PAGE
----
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Home HIV self-test? Before Transa?

Is the use of HIV self-tests with sexual partners an appropriate strategy that should be encouraged by health agencies? Could you help people who are already irregular condom users to avoid unprotected sex with people with a different HIV status? Can it allow people with undiagnosed HIV to be tested?

As there are also questions about whether people would be able to handle the situation if the outcome appeared to be HIV positive – and concerns about the potential for partners to become angry or violent – ​​Professor Alex Carballo-Diéguez and colleagues conducted a randomized study in New York and Puerto Rico, whose results have just been published in a series of articles on AIDS and Behavior.

The project was called 'I'll show you mine' and explicitly encouraged participants to use OraQuick self-test kits to test themselves and their sexual partners.

Wide Diversity in Self-Test Study

To be eligible, participants had to be a man who has sex with men or a trans woman who was HIV negative, reported multiple recent sexual partners, did not consistently use condoms, and did not use PrEP. The 272 participants were ethnically diverse (including 57% Latino and 40% Black), mostly in their twenties and thirties, included 10% trans women, and did not identify themselves as homosexual (only 78% did).

Half of the participants were randomized to an intervention group that received ten OraQuick self-test kits, with the option to order additional kits if they needed more. They also watched a video that reflected other people's experiences and suggestions about using the test, addressing issues such as how to propose testing to a partner, the need to respect a partner's decision not to be tested, and possible partner reactions. They were instructed to exercise their best judgment when deciding which partners to ask for testing. Participants randomized to the control group did not receive the self-test kits or watch the video.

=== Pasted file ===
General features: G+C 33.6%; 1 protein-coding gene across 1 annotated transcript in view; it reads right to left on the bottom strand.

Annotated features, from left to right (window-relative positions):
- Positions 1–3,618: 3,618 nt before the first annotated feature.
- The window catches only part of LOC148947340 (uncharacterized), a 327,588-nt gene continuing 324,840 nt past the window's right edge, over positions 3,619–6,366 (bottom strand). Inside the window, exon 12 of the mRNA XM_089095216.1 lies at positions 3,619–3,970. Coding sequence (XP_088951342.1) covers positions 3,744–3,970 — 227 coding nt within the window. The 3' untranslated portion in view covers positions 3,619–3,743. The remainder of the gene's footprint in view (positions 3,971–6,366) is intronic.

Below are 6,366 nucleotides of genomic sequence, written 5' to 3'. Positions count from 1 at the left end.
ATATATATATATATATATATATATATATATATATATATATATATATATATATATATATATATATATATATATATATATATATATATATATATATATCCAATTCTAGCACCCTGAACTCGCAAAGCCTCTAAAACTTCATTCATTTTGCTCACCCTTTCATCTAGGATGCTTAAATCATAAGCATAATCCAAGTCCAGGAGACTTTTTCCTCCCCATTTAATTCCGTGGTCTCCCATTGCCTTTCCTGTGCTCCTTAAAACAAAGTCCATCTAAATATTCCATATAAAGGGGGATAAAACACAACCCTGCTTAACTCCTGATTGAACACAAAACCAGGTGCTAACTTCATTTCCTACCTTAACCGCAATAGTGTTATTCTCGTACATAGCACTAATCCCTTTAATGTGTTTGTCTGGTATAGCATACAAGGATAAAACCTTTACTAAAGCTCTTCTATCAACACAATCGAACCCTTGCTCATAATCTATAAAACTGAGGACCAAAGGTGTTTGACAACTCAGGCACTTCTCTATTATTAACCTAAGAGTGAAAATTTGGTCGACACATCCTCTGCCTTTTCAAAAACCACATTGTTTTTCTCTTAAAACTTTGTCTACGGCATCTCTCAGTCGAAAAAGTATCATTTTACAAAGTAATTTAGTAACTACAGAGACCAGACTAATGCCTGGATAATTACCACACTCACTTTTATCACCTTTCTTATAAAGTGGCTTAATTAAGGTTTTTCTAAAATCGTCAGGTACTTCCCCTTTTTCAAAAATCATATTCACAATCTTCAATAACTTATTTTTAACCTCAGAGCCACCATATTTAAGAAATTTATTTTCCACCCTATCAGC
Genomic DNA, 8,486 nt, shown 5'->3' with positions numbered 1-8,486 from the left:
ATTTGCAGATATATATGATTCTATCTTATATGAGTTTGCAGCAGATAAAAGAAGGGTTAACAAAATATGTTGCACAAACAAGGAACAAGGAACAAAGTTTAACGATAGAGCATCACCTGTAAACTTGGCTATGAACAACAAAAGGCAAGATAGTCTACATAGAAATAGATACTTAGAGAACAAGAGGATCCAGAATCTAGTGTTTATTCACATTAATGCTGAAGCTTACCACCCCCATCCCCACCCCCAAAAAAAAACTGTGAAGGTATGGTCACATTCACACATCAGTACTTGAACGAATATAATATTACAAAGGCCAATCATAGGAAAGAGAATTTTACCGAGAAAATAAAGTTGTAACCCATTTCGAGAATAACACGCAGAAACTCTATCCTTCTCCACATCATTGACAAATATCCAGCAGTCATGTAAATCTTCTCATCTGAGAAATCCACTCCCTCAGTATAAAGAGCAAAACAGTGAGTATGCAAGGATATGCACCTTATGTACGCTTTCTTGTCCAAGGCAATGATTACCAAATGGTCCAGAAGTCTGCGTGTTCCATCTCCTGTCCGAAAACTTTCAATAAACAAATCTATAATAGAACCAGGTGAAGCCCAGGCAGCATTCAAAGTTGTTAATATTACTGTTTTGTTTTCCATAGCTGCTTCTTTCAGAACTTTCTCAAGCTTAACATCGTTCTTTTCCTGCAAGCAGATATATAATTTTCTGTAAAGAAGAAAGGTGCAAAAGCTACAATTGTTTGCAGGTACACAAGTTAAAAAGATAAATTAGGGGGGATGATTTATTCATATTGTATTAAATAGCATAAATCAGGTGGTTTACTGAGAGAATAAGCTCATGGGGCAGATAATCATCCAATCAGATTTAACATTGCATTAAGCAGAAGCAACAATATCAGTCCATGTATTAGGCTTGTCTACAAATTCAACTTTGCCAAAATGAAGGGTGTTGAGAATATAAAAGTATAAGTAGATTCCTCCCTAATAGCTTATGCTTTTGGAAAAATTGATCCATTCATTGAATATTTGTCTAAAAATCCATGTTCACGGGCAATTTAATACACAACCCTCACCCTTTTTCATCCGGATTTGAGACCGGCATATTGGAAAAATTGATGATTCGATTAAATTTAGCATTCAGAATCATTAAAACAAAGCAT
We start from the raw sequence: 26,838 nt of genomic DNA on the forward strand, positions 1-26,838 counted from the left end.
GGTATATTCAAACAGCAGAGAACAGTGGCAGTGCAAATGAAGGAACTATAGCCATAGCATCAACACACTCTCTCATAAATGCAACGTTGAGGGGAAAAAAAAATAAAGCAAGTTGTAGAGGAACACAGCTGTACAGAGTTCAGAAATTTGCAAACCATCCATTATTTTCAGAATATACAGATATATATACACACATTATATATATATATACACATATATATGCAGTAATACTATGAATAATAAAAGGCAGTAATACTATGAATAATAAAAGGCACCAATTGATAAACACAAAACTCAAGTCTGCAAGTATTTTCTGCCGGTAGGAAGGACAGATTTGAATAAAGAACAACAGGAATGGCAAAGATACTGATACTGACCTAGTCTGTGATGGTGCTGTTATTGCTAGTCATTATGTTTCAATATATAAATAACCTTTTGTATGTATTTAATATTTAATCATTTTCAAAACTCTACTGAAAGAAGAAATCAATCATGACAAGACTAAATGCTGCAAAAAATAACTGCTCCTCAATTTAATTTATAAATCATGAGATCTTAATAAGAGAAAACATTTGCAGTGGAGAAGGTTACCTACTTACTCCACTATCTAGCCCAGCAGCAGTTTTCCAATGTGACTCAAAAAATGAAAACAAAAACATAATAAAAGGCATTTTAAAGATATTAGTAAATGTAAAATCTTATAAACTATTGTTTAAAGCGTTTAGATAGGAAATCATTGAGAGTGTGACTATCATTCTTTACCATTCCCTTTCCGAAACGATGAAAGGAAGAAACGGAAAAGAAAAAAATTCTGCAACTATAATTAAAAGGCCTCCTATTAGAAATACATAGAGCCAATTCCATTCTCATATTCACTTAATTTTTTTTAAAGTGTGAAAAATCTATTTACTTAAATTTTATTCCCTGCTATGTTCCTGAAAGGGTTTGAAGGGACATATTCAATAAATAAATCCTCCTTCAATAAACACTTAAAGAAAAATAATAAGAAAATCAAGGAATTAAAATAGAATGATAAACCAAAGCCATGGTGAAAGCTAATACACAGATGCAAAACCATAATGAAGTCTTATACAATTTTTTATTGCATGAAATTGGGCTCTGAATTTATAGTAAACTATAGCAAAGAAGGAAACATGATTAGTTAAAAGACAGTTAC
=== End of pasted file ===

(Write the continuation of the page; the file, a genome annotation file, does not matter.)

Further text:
For three months, data on HIV testing and sexual behavior were collected regularly via text messages, with a follow-up visit at the end of this period.

How Tests Were Used

Of the 136 people who received the self-test kits:

  • One hundred tested themselves (although all had just tested HIV negative as part of the study procedures).
  • Seventy-one proposed using the test with at least one potential partner while communicating on a dating app or phone.
  • One hundred and eleven proposed using the test with at least one potential partner when they were together, with requests made to a total of 870 potential partners.

Tests were not used ​​with all partners - 79 participants said that in certain cases they did not request the test because they most often did not have the test kit with them or because they thought the partner was HIV negative, as well as feeling embarrassed about asking for the test, as well as thinking that it could ruin the atmosphere of the meeting, or simply because they are not planning to practice anal sex.

Forty-one people had at least one person refusing the test, however, this did not stop sex from taking place.

HIV testing. How is it done?

In fact, 18 participants started having sex without a condom.

The primary endpoint of the study was the number of times participants had condomless anal sex with a partner whose HIV status was unknown or positive in the previous three months.

The average number was 21 in the intervention group and 31 in the control group, suggesting that the intervention may have helped participants to avoid some risky situations. However, the difference was not statistically significant (rate ratio 0,68, 95% CI 0,45-1,05).

Not all potential partners responded well to the test suggestion.

There was violence

Of the 870 partners, 113 got angry or upset, including 16, who became physically violent.

These incidents—none of which resulted in serious injury—usually occurred at the time of test suggestion rather than after reading the results.

In the follow-up assessment, participants who received self-tests were asked about being able to deal with these situations. Twenty-two percent said that in certain circumstances it was very difficult to judge whether a partner could become violent, 7% said it was difficult to avoid violent situations and 6% said that in some cases it was very difficult to deal with a violent situation.

"Researchers hope that using self-test with partners has decreased the intrinsic risk of relying on intuition or what a partner says about their HIV status."

The authors do not believe that these “very limited” violent reactions undermine the case for testing sexual partners.

Aging with HIV